Be the leaven of God’s mercy everywhere!

Given by Arlington Bishop Paul S. Loverde on Monday of the Fourth Week of Easter for the annual Catholic Business Network Mass at the Cathedral of St. Thomas More in Arlington.

One of the most widely-used and widely-known images of God - and, therefore, of His Son Who came to reveal Him to us - is the image of the Good Shepherd. In Jesus' time and also in ours, a good or true good shepherd cares for his flock deeply; guarding them, feeding them, leading them, seeking the ones who stray, and carrying them back to the fold. As I said, in both the Old Testament and the New Testament, the image of the good shepherd abounds.

Yes, God Our Father is the Good Shepherd, caring for us with all the tenderness and love which mercy expresses. Jesus Christ, sent to reveal the Invisible God and Himself God, is the Good Shepherd, made present and visible to us in ways which we can understand. Today's Gospel passage gives us Jesus' own description of who He is as the Good Shepherd, revealing how His Father and ours, invisible, loves us as a shepherd.

Let me invite you to reflect on several lessons we can take for our spiritual growth from today's Gospel passage.

Jesus tells us that the gatekeeper opens the gate of the sheepfold for the good shepherd, the one who knows them and whom the sheep know. How do they know their shepherd? They know his voice and because they do, they trust him and follow him as he leads them out of the sheepfold for the day's journey.

The voice of someone we know and love is very special to us. We do enjoy hearing that voice: We smile and we rejoice! When that voice is no longer present, how we miss hearing it!

The Good Shepherd, the Lord Jesus, is speaking to our hearts. He speaks to us, first of all, through His Word in the Scriptures. Do we listen? Do we reflect on His Word? After all, He speaks to our hearts, so that we can have life and have it more abundantly.

The Good Shepherd speaks to us also through the successors of Saint Peter, the popes, and through the successors of the Apostles, the bishops. This is the Jubilee Year of Mercy. The Good Shepherd is speaking to us through Pope Francis. Our Holy Father reminds us that "Jesus Christ is the Face of the Father's mercy," that we must open our minds and hearts to the outpouring of this mercy, and, that having experienced Divine Mercy ourselves, we must then share that same mercy with others, especially those most in need! He points to the spiritual and corporal works of mercy for practical ways by which we can pass on mercy. Every baptized person is called to listen to the voice of the Good Shepherd and to follow what He says and to do what He does.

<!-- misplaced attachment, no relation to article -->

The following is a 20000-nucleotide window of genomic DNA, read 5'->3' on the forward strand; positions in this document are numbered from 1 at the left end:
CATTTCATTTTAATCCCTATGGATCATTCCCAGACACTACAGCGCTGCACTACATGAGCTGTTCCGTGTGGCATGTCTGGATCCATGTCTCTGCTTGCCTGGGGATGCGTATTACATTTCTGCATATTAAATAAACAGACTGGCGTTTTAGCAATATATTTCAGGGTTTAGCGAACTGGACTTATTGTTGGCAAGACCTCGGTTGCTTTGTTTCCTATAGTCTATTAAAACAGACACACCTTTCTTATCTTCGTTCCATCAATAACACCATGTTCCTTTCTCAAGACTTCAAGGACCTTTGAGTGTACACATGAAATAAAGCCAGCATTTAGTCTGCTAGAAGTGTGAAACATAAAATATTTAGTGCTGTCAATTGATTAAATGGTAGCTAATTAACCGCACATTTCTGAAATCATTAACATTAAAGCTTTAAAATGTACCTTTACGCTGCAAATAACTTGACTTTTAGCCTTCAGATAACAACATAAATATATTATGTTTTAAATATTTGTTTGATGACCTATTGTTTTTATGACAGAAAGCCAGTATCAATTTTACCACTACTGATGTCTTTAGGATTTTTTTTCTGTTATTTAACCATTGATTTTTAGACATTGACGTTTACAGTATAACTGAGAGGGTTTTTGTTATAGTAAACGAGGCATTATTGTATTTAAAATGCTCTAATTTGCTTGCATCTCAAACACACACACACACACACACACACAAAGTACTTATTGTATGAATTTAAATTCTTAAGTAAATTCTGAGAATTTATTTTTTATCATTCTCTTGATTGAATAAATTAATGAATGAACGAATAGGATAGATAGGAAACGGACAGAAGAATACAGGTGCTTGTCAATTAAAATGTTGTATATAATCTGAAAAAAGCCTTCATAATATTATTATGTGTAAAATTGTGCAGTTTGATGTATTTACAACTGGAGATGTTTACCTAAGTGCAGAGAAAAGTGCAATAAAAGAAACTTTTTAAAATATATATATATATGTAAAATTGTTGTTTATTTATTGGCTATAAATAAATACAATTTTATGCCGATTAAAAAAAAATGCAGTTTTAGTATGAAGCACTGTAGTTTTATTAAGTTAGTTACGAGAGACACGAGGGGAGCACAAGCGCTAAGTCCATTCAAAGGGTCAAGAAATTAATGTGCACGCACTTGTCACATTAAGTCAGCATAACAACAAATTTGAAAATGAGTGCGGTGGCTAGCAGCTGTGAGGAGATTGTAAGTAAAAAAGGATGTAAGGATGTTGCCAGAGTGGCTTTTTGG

Dear members of the Catholic Business Network of Northern Virginia, the Good Shepherd is speaking to your hearts, inviting you to experience for yourselves the superabundant mercy of God, yes, through daily prayer, but also through the Sacrament of Penance, the sacrament of Divine Mercy. The Good Shepherd is also inviting you to use your talents and giftedness, your institutions and companies, in order that His mercy, made tangible and visible by you, touches and transforms the lives of others and becomes a leaven within our culture!

God's mercy is intended for every human being, as the first reading makes clear: "God has then granted life-giving repentance to the Gentiles too." Catholic Business Network Members and all disciples: Listen to the Voice of Mercy and become His heralds!

© Arlington Catholic Herald 2016